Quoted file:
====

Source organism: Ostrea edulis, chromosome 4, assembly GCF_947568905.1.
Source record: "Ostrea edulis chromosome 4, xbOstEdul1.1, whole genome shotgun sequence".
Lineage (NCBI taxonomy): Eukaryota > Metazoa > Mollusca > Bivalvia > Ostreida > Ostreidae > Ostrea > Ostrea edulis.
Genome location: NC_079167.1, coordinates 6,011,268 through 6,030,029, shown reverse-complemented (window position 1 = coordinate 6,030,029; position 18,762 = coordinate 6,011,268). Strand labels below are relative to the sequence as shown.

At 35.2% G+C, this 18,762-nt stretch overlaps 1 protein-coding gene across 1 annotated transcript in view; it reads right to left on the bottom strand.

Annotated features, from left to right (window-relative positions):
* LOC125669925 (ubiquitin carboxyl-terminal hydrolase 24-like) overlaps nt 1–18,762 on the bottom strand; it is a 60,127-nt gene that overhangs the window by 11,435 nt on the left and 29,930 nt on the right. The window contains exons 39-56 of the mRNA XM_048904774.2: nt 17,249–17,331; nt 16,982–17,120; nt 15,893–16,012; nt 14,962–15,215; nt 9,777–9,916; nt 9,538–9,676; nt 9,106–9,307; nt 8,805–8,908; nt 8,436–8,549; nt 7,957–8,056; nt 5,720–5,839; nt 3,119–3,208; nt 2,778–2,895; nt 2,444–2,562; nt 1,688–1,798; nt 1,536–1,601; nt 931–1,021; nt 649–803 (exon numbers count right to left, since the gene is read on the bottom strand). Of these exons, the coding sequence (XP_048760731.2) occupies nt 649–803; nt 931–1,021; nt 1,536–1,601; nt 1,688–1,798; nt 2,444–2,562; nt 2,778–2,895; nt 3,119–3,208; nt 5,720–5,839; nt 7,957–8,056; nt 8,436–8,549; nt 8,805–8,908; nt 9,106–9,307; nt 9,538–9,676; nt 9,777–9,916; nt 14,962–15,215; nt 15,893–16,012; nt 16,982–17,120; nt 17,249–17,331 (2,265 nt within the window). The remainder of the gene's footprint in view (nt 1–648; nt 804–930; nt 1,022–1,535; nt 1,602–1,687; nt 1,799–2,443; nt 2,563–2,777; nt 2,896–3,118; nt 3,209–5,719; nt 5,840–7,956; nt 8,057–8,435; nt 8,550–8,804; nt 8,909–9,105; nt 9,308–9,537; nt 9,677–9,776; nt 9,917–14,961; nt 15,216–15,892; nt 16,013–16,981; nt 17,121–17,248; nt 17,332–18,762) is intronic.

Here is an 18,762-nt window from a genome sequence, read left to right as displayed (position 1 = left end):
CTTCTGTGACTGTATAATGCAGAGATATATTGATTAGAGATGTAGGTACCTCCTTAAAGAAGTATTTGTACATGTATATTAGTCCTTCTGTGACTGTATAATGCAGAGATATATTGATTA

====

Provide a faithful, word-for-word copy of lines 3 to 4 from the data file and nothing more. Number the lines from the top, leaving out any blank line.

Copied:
Lineage (NCBI taxonomy): Eukaryota > Metazoa > Mollusca > Bivalvia > Ostreida > Ostreidae > Ostrea > Ostrea edulis.
Genome location: NC_079167.1, coordinates 6,011,268 through 6,030,029, shown reverse-complemented (window position 1 = coordinate 6,030,029; position 18,762 = coordinate 6,011,268). Strand labels below are relative to the sequence as shown.